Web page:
Why the UK is Pumping Money Into CyberSecurity

Why the UK is Pumping Money Into CyberSecurity

£1.9 billion (GBP).  That’s how much the UK government has ear marked for their massive 5-year push to beef up the nations cybersecurity.  This is no small amount of money and more than doubles the previous budget set in 2011.  This figured was made public along with a complete cybersecurity strategy which includes the threats and vulnerabilities that the UK faces currently and in the future.  It was stated that the strategy was developed to defend (against attacks), deter (attackers) and develop (countermeasures).

Among the various threats that the UK government listed in its strategy are state-sponsored attacks, terror networks (it does however point out, that these cells are more likely to commit physical crimes rather than digital crimes at the moment), organized crime from Russian speaking countries, highly skilled hacktivists and amateur hackers known as script kiddies who utilize or purchase others exploits to do their dirty work.

The vulnerabilities listed are very similar to those faced by other countries and is reminiscent to those faced by older, slower adapting companies.  Poor security practices surrounding devices and systems dealing with the Internet of Things (IoT) and unpatched systems tops the list, followed by insufficient cybersecurity protocols and the sheer amount of hacking resources currently available throughout the marketplace (both in commercial and black markets).

The UK’s Cybersecurity Strategy is looking to impact the current landscape in four major ways.  The first of which is a market incentive.  The UK government is looking for private and public sector companies to collaborate to develop better cybersecurity products.  However, there is a bit of tension in the wording within the document as there is also talks of tightening regulations.  Furthermore, noticeable was the absence of any mention of the EU’s Information Security Directive.  Brexit still has not technically happened, and as such the UK is compelled to meet the requirements stipulated in the directive until it finally makes its exit.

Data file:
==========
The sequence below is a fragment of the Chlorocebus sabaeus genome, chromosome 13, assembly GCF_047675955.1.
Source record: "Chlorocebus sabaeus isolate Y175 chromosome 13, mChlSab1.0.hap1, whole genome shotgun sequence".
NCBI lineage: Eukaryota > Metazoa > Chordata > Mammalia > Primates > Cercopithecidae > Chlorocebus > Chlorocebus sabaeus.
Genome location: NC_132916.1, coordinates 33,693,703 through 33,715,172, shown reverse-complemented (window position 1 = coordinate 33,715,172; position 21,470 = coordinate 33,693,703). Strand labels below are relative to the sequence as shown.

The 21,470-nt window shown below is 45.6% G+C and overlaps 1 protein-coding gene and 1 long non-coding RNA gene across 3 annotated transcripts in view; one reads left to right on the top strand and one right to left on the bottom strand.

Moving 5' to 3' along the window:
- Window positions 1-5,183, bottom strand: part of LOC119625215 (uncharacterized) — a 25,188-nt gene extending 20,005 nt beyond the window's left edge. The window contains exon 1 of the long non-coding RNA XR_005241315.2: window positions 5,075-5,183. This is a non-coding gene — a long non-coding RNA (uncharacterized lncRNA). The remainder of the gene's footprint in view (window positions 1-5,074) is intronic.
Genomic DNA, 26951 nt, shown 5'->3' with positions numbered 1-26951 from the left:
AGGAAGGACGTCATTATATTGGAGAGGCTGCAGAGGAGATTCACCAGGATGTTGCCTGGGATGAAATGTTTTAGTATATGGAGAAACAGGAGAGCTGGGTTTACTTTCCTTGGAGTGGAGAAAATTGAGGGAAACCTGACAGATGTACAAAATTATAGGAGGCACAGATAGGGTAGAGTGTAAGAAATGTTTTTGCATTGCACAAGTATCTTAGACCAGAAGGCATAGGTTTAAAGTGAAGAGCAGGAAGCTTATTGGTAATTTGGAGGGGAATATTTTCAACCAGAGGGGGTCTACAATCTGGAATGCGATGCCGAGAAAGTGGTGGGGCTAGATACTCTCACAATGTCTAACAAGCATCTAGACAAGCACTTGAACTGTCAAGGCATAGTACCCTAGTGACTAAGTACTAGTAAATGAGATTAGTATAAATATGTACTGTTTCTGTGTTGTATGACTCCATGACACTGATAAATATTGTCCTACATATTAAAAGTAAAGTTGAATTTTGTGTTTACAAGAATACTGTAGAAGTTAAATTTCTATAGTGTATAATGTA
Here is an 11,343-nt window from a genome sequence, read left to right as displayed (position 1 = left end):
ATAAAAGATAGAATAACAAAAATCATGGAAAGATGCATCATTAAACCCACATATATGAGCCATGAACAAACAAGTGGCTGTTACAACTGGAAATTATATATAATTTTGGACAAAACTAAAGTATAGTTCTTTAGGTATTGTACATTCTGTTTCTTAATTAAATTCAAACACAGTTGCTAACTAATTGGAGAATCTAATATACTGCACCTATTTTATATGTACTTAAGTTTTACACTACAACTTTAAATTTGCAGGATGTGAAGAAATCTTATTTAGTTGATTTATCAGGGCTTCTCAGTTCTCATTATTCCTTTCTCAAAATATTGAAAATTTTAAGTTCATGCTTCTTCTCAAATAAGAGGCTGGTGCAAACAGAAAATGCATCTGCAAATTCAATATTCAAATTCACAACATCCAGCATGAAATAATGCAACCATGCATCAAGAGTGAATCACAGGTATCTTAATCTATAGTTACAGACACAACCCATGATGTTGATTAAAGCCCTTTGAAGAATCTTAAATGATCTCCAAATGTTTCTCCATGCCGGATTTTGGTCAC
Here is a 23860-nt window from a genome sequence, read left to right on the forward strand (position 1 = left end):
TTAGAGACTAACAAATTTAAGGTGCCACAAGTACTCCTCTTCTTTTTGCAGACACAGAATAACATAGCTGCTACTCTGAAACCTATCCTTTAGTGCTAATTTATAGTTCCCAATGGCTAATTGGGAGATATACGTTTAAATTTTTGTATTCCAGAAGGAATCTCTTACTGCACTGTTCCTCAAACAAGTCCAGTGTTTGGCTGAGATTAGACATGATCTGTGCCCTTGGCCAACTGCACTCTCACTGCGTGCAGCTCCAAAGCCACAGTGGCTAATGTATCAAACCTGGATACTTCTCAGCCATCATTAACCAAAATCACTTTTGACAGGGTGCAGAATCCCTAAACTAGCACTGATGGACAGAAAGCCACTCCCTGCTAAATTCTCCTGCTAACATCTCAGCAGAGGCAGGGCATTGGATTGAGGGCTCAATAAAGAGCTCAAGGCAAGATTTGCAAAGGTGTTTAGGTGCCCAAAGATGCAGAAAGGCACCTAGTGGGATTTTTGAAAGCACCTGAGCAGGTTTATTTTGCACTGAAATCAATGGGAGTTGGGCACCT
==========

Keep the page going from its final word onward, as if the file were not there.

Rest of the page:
The term “active cyber defense” also made an appearance in the strategy.  Usually a point of controversy, it allows countries or companies to react and retaliate to a cyberattack by hacking back or counterhacking.  However, in their document the UK government insists that this is not the case.  Instead, it assures the public that it is simply referring to a series of steps and protocols such as DNS filtering, botnet targeting, and phishing prevention strategies, that they will be employing to bolster UK internet service defenses.

The government also brought up the National Offensive Cyber Program and is perhaps looking to allocate more budget towards it.  Not much was said about what the program will entail and how it will be used.  However, the UK will be deploying it to determine if an attack was state sponsored or not.  The UK is one of the few Western countries that has not publicly accused another nation of committing a cyberattack.  The National Offensive Cyber Program may change that.

Finally, and perhaps most profoundly, the released strategy states a need for the development of cryptography “developed in the UK, by British nationals.”  This statement further pushes the antitrust sentiment that the UK has put on the main stage with the Brexit.  However, it can also be a response to the controversy surrounding some of its Five Eyes partners, most notable the United States.  Nonetheless, the UK is looking to make this a top priority and wants their very own security software.  The UK is one of the few countries that has a literal moat surrounding it, now it aims to create a digital one as well.


Article by Amazing Support

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